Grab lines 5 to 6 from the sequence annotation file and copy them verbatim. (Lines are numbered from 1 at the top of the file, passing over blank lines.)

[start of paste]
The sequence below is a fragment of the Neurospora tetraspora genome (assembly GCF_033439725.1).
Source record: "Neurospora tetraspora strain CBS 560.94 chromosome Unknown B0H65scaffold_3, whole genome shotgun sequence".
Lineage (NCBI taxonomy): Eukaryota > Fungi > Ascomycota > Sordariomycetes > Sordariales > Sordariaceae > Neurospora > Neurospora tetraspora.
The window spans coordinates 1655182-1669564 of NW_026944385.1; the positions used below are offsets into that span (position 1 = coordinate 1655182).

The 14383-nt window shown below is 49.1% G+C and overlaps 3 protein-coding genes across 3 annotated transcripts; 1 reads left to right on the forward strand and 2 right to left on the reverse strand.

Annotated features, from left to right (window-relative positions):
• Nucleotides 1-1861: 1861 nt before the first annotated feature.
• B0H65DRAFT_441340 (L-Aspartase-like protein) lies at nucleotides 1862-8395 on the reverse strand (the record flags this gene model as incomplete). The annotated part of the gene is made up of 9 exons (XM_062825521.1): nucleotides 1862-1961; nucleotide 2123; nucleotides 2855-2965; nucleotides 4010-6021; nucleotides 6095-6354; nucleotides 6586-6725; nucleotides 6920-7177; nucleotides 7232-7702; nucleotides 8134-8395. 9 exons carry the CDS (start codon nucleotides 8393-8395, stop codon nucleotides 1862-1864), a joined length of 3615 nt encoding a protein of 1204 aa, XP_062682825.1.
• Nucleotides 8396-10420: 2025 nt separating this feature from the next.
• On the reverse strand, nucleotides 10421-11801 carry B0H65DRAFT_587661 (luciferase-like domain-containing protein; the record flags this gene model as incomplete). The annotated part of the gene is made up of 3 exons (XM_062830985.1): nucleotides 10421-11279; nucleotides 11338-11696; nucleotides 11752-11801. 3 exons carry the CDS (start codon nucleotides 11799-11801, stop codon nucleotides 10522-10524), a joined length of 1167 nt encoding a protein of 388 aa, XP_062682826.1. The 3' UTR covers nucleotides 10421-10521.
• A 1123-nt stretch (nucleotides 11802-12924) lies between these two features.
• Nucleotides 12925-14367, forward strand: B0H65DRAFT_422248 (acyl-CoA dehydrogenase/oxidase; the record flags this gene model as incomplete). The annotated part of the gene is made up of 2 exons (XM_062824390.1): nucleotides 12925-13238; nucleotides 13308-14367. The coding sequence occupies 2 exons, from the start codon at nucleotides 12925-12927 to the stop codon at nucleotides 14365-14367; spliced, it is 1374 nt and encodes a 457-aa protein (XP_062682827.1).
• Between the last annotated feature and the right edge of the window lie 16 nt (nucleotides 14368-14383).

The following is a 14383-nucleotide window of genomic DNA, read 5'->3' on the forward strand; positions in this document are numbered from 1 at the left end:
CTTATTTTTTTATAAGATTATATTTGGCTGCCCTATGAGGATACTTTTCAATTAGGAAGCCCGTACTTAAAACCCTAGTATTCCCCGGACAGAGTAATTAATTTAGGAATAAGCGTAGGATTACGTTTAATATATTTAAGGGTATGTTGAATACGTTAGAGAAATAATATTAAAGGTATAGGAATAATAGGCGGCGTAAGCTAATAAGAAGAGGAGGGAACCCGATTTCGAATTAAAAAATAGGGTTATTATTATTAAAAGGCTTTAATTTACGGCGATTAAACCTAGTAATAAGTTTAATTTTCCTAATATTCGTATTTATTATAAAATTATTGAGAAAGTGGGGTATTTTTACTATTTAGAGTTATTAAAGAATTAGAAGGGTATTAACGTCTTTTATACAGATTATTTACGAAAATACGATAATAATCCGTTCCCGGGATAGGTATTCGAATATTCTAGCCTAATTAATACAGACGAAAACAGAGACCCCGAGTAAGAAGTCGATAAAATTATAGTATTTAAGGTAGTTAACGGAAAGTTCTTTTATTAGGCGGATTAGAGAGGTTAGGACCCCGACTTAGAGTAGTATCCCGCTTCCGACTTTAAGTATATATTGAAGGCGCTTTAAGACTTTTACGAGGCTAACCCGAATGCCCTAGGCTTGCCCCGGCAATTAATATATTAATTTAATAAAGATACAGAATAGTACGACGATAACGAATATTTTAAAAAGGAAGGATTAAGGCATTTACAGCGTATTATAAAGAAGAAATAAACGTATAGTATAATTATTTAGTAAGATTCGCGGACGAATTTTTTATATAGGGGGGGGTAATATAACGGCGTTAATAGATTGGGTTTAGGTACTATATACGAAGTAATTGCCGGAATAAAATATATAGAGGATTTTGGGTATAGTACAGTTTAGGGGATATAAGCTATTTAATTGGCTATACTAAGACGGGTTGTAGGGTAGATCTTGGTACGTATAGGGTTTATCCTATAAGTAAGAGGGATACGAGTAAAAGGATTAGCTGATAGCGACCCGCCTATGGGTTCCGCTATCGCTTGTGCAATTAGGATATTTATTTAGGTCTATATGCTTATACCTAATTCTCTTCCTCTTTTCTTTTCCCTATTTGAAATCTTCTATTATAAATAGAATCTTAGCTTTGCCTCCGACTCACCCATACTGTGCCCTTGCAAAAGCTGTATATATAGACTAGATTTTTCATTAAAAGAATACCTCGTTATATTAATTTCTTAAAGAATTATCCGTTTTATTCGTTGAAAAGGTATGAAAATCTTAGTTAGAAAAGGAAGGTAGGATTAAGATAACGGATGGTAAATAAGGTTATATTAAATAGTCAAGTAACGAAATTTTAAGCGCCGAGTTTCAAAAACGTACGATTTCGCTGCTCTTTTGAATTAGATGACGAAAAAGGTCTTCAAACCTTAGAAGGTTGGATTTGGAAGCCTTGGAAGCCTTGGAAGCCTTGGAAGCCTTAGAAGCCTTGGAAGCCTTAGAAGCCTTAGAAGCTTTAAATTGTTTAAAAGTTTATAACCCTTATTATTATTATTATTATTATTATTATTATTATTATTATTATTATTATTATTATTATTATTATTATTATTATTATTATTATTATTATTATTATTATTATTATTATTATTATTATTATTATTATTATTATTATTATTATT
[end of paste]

The 14383-nt window shown below is 49.1% G+C and overlaps 3 protein-coding genes across 3 annotated transcripts; 1 reads left to right on the forward strand and 2 right to left on the reverse strand.

Annotated features, from left to right (window-relative positions):